12) Not all pain is caused by big emotional events. One day that my upper back went into spasm. I was in my home. I said to myself, "What the heck is that all about?" Then I sat a moment and really thought about what had happened within the past few moments prior to the pain. Guess what? My sister-in-law had taken the larger piece of chicken pie for dinner and I was really hungry. Inwardly, I guess I was ticked that she took it and my upper back began to spasm. It can be that petty an incident that causes TMS back pain. I don't consider myself a jealous or petty person. However, my back pain can be a friend in showing me when my angry ego self is getting in the way! Forgive yourself too when you realize that the slights to your psyche are that small - LOL! And keep a sense of humor, too. We all need to laugh at ourselves sometimes (but don't put yourself down). Be good to yourself by ending most journal entries with a statement about one thing you like about yourself.

    Hope this helps :)
     
  3. G.R.

    G.R. Well known member

    Lianne,
    WOW!!!
    That was so helpful. Thank you!!

    I will definitely check out your website. Such great suggestions.
    That gives me a very good start.

    May I ask you what a professional handwriting analyst does?
    It sounds so interesting.
    Abundant Blessings,
    G.R.
     
  4. Dear Lianne

    Dear Lianne Peer Supporter

    Hi G.R. -
    Glad to hear that this description was helpful to you. I am happy that you asked the question before you began the process for journaling. Plus, I believe your question and my answer can help others on this site, even those who have already been doing the journal aspect of the healing process.

    To answer your question about what a professional handwriting analyst does you can see it on my writeaboutu.com website. Like I said, I'm still working on this site (just began building it recently) but it is intended specifically for those who have TMS and are attempting to find what is being repressed and therefore causing their back pain. If you go to this site, I have a tab on the top of the main home page that says, "About Graphology" - which is the study of handwriting analysis. This page describes what it is succinctly along with some examples for how the science is used.

    In Europe, nearly 80% of all professional jobs require a handwriting sample with their employment application. I do personal coaching for people here in the states; everything from relationship advisement to career coaching to health counseling (that's where the TMS comes in). I give presentations to groups of people for parties, fundraisers and educational interest activities. Overall, it's a little known empirical science that has much validity and can truly help one to understand things in the subconscious mind that might take months or years figuring out alone without this expertise. It does not replace therapy in my opinion but can be a nice complement to counseling from a professional.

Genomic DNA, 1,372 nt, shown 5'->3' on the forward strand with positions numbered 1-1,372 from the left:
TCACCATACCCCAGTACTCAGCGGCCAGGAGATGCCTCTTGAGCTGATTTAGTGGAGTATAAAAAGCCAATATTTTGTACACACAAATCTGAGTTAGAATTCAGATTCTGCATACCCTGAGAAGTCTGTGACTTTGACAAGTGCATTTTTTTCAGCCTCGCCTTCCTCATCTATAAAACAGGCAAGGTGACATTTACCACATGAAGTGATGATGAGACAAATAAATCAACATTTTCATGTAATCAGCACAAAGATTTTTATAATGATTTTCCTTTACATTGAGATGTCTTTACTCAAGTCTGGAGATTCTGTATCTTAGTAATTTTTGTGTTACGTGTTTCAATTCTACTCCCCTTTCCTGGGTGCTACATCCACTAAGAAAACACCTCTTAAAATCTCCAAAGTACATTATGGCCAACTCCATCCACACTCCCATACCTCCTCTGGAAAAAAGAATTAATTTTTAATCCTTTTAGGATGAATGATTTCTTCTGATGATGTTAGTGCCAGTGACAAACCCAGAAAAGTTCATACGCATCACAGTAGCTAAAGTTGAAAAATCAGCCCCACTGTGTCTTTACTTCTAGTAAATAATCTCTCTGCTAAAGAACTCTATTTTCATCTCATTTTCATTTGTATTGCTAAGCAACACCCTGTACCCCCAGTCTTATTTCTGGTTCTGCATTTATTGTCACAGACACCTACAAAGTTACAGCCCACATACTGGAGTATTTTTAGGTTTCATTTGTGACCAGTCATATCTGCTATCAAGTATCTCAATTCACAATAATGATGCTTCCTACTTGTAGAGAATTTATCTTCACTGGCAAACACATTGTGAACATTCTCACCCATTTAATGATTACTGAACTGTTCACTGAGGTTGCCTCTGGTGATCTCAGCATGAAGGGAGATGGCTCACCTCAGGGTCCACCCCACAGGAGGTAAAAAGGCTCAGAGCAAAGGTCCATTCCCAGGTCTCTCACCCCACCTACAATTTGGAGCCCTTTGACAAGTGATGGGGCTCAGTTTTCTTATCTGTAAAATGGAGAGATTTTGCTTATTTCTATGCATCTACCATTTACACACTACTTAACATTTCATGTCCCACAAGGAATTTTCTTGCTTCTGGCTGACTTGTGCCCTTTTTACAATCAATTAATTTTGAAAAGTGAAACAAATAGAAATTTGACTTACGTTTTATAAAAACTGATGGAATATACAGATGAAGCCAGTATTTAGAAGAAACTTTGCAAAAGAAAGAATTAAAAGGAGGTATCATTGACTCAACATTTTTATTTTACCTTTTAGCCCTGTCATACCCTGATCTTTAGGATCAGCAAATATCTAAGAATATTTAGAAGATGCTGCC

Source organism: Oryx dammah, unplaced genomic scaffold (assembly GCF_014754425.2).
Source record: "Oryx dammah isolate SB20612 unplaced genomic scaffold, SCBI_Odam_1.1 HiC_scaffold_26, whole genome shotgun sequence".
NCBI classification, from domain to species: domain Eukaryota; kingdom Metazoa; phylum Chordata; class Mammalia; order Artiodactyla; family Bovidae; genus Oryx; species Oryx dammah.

I wish you the best with your journaling process. I would be happy to work with you if you wish to gain insight about what your handwriting says about you. But I did not write to promote my work. I sincerely wanted to help you frame your process for beginning the journal writing process for healing your pain. If you wish to go to DearLianne.com you can also see more from this web blog about what a professional handwriting analyst does. If you're interested in learning more about how to do this discipline yourself, you may write to me and I'll give you some input in this regard too.

    All the best with your journaling. If you have any more questions once you begin writing in your journal, do not hesitate to ask. That's what this forum is for - to help one another heal.

    Hope this helps you to feel better about writing in a journal. Being free of TMS pain takes work and journaling is not always easy. But, it's worth the effort - because you are worthy!

    All the best!
     
  5. Forest

    Forest Beloved Grand Eagle

    Those were some great tips. If you haven't seen it yet, check out our wiki page, How do I journal. The page is based on the techniques people who recovered from TMS found helpful, and a lot of the techniques also show up in the Structured Educational Program on this site. Lori also has some great ideas and tips on journaling.

    I never really did much journaling in my own recovery, but I did find making forum posts to have a similar effect. My own piece of advice is that there is no right or wrong way to journal. Do whatever seems natural and comfortable for you.
     
  6. G.R.

    G.R. Well known member

    Forest,
    I just checked out the wiki page on How do I journal. It is awesome!!!
    There is so much valuable information on this TMS wiki. It has been extraordinarily
    helpful.

    Forest, thank you for taking the time in designing the TMS wiki site. It is so wonderful
    to connect with others who are going through the same struggles. Sharing ideas and
    encouragement is definitely part been very helpful to me.

    I am so thankful I am doing so much better.
    G.R.